The Hobbit is the movie I look forward to most, followed by Prometheus I think. As of the Avengers I will watch it on Saturday since it’s the pick of the month for the Swedish film blogger’s meetup. But I don’t expect too much from it. I wasn’t a fan of Thor and I’m generally hard to win over for comic based superhero movies. (Dark Knight being an exception.)

      Jessica

      April 25, 2012 at 7:47 am

      • Iron man was a lot better than thor, Thor felt like a build-up movie leading to the avenger’s sadly. I didn’t care much for it either. The big with the Avengers isn’t quite as much as how it’ll be for the movies, it’s the idea, that 4 seperate films now have a shared universe and continuity, and characters popping back and forth between each, it’s the first ever attempted at even this small scale. If it does well, it could drastically change storytelling in Hollywood. Of having lines and ties that cross genres, and having continual story arcs outside of the self contained stories, it’s a really neat idea.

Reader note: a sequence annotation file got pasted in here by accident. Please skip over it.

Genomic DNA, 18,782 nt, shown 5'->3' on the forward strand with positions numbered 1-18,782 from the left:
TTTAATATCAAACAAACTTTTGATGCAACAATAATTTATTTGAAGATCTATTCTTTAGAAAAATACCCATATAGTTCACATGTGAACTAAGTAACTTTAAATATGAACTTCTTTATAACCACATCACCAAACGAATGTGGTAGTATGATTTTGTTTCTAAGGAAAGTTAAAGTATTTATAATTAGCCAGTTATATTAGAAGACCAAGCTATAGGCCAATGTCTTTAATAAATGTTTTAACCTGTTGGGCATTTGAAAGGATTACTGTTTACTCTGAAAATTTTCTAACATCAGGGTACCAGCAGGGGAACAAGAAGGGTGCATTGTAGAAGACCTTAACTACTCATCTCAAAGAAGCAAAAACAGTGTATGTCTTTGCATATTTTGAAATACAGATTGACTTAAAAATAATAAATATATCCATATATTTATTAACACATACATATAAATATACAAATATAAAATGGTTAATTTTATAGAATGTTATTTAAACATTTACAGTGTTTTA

Holly "Digit" Dotson

        April 25, 2012 at 10:50 pm

  4. It really was wasted potential, the concept was interesting, but all of a sudden it turned into a Bonnie and Clyde movie. Could have been a lot better. I liked the design of the movie a lot.

    Nostra

    April 25, 2012 at 8:45 am

    • Bonnie and Clyde indeed. It’s such a pity. One of the few times when I’d actually be up for a remake. 🙂

      Smash the pot and start over again.

      Jessica

      April 25, 2012 at 9:58 am